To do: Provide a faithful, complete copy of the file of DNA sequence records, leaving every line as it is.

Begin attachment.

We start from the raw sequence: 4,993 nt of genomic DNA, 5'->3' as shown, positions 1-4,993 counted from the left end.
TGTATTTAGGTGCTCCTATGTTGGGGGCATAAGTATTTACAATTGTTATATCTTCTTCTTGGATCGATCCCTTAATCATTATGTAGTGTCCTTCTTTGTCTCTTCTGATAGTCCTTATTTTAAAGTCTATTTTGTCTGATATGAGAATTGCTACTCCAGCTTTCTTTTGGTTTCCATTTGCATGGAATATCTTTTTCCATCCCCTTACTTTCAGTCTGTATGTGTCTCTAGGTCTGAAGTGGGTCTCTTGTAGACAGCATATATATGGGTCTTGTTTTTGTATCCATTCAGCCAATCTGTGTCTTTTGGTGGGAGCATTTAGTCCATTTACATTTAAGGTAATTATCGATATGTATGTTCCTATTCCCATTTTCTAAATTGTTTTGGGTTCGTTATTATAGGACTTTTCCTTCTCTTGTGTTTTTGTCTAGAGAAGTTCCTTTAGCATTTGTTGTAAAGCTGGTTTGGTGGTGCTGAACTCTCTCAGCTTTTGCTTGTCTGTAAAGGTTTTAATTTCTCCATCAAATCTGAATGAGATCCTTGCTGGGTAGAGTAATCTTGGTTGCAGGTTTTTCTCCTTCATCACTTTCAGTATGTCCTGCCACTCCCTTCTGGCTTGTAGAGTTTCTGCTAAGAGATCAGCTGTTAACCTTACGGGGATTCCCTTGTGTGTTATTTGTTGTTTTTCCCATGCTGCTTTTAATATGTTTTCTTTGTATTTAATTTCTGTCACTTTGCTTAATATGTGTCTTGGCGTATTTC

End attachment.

We start from the raw sequence: 4,993 nt of genomic DNA, 5'->3' as shown, positions 1-4,993 counted from the left end.
TGTATTTAGGTGCTCCTATGTTGGGGGCATAAGTATTTACAATTGTTATATCTTCTTCTTGGATCGATCCCTTAATCATTATGTAGTGTCCTTCTTTGTCTCTTCTGATAGTCCTTATTTTAAAGTCTATTTTGTCTGATATGAGAATTGCTACTCCAGCTTTCTTTTGGTTTCCATTTGCATGGAATATCTTTTTCCATCCCCTTACTTTCAGTCTGTATGTGTCTCTAGGTCTGAAGTGGGTCTCTTGTAGACAGCATATATATGGGTCTTGTTTTTGTATCCATTCAGCCAATCTGTGTCTTTTGGTGGGAGCATTTAGTCCATTTACATTTAAGGTAATTATCGATATGTATGTTCCTATTCCCATTTTCTAAATTGTTTTGGGTTCGTTATTATAGGACTTTTCCTTCTCTTGTGTTTTTGTCTAGAGAAGTTCCTTTAGCATTTGTTGTAAAGCTGGTTTGGTGGTGCTGAACTCTCTCAGCTTTTGCTTGTCTGTAAAGGTTTTAATTTCTCCATCAAATCTGAATGAGATCCTTGCTGGGTAGAGTAATCTTGGTTGCAGGTTTTTCTCCTTCATCACTTTCAGTATGTCCTGCCACTCCCTTCTGGCTTGTAGAGTTTCTGCTAAGAGATCAGCTGTTAACCTTACGGGGATTCCCTTGTGTGTTATTTGTTGTTTTTCCCATGCTGCTTTTAATATGTTTTCTTTGTATTTAATTTCTGTCACTTTGCTTAATATGTGTCTTGGCGTATTTC